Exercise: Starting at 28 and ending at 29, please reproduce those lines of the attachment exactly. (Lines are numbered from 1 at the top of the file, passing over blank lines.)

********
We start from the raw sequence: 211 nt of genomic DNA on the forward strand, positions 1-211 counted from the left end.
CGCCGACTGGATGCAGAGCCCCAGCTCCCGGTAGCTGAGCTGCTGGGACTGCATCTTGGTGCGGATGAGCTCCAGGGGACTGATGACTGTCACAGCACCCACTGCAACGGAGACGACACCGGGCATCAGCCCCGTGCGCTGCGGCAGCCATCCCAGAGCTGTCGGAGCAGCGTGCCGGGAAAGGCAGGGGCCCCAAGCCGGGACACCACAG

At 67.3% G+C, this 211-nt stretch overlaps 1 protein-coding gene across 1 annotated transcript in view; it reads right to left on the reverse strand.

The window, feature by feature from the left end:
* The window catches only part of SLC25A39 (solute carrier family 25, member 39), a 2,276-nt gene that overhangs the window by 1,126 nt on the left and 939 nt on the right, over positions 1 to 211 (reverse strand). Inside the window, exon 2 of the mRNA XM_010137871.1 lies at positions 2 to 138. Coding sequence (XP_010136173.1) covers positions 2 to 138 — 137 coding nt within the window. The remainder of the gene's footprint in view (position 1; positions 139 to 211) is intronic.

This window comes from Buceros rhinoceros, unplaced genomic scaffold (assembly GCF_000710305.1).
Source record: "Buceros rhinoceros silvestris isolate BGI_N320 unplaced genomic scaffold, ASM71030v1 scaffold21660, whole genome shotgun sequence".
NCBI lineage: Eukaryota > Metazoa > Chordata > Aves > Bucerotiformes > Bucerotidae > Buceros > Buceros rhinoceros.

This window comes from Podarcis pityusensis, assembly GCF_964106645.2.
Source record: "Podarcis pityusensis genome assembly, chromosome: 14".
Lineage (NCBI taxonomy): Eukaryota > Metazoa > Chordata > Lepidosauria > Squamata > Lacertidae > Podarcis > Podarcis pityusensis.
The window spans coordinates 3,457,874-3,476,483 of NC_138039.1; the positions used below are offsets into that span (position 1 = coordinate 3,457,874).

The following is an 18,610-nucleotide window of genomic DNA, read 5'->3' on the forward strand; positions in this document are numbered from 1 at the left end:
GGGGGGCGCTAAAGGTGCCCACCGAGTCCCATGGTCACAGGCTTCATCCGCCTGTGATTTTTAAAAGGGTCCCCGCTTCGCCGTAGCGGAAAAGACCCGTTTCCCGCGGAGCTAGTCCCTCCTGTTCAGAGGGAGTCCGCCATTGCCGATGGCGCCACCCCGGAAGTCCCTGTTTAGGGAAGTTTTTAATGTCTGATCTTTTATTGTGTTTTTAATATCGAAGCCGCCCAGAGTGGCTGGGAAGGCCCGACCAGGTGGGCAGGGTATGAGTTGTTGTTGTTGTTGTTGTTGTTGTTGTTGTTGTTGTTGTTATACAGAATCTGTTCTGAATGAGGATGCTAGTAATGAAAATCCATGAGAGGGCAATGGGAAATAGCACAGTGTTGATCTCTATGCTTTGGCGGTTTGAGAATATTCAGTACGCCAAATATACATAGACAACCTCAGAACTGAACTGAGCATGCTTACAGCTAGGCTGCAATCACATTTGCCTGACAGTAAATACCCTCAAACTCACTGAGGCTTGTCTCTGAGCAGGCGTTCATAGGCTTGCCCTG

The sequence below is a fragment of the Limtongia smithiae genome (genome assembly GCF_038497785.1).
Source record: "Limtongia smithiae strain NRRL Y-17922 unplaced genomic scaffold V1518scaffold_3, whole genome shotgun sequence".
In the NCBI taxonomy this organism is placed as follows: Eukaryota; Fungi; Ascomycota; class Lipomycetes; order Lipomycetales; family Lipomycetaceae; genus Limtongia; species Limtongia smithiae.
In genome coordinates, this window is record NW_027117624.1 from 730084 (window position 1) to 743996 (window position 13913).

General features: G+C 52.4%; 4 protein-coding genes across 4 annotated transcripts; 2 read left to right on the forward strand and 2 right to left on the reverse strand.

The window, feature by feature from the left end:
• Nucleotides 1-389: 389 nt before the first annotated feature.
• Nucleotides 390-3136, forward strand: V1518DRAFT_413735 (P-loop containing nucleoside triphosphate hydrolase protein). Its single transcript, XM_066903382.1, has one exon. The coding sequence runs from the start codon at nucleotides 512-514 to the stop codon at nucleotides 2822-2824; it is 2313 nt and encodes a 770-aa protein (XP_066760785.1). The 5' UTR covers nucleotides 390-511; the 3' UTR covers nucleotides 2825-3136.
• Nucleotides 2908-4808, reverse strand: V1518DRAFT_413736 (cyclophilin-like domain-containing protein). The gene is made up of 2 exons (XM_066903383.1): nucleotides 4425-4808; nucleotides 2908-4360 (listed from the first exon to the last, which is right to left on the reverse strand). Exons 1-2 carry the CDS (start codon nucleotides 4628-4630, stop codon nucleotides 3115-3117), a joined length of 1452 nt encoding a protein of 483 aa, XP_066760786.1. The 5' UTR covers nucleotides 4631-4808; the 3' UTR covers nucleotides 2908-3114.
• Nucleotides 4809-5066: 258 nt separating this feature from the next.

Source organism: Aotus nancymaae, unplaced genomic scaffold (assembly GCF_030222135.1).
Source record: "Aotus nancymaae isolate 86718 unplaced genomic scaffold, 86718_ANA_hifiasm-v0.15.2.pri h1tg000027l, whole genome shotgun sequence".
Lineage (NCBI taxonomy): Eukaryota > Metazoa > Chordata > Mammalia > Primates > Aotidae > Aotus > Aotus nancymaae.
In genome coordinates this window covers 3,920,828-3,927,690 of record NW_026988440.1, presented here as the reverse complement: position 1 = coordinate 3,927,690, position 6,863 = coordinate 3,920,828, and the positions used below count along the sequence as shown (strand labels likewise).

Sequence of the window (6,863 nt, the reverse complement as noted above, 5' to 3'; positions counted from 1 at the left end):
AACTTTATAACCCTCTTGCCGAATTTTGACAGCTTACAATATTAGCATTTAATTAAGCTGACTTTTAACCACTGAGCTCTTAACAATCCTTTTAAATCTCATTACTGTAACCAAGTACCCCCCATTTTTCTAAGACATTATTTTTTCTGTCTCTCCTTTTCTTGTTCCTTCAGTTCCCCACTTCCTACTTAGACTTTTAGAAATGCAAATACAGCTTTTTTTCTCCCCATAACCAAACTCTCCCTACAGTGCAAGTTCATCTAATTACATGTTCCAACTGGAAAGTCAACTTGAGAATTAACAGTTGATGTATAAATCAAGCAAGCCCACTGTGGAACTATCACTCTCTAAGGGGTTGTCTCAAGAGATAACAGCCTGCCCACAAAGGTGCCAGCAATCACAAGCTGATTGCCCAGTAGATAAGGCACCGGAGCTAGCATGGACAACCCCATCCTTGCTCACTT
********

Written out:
In genome coordinates this window covers 3,920,828-3,927,690 of record NW_026988440.1, presented here as the reverse complement: position 1 = coordinate 3,927,690, position 6,863 = coordinate 3,920,828, and the positions used below count along the sequence as shown (strand labels likewise).

Sequence of the window (6,863 nt, the reverse complement as noted above, 5' to 3'; positions counted from 1 at the left end):